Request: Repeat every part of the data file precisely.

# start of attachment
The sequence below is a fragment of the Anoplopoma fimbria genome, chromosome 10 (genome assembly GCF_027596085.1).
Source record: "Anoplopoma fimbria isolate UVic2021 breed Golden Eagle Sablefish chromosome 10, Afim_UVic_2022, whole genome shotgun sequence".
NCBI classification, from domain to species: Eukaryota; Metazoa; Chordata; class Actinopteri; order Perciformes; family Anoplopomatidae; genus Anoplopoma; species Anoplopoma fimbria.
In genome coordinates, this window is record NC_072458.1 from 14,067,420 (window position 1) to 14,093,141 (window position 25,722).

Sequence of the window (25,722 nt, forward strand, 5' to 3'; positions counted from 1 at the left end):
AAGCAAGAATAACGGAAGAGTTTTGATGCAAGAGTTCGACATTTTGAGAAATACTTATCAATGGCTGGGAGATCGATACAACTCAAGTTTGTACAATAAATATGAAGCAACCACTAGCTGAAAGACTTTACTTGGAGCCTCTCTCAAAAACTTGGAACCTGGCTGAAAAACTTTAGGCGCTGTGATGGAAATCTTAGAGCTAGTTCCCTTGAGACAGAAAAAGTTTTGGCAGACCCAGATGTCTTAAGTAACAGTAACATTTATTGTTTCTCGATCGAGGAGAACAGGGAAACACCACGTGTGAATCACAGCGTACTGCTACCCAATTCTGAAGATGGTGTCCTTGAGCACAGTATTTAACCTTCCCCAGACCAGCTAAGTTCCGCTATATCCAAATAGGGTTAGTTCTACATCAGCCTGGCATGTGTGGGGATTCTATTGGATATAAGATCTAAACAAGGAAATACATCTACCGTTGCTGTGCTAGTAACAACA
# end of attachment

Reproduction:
The sequence below is a fragment of the Anoplopoma fimbria genome, chromosome 10 (genome assembly GCF_027596085.1).
Source record: "Anoplopoma fimbria isolate UVic2021 breed Golden Eagle Sablefish chromosome 10, Afim_UVic_2022, whole genome shotgun sequence".
NCBI classification, from domain to species: Eukaryota; Metazoa; Chordata; class Actinopteri; order Perciformes; family Anoplopomatidae; genus Anoplopoma; species Anoplopoma fimbria.
In genome coordinates, this window is record NC_072458.1 from 14,067,420 (window position 1) to 14,093,141 (window position 25,722).

Sequence of the window (25,722 nt, forward strand, 5' to 3'; positions counted from 1 at the left end):
AAGCAAGAATAACGGAAGAGTTTTGATGCAAGAGTTCGACATTTTGAGAAATACTTATCAATGGCTGGGAGATCGATACAACTCAAGTTTGTACAATAAATATGAAGCAACCACTAGCTGAAAGACTTTACTTGGAGCCTCTCTCAAAAACTTGGAACCTGGCTGAAAAACTTTAGGCGCTGTGATGGAAATCTTAGAGCTAGTTCCCTTGAGACAGAAAAAGTTTTGGCAGACCCAGATGTCTTAAGTAACAGTAACATTTATTGTTTCTCGATCGAGGAGAACAGGGAAACACCACGTGTGAATCACAGCGTACTGCTACCCAATTCTGAAGATGGTGTCCTTGAGCACAGTATTTAACCTTCCCCAGACCAGCTAAGTTCCGCTATATCCAAATAGGGTTAGTTCTACATCAGCCTGGCATGTGTGGGGATTCTATTGGATATAAGATCTAAACAAGGAAATACATCTACCGTTGCTGTGCTAGTAACAACA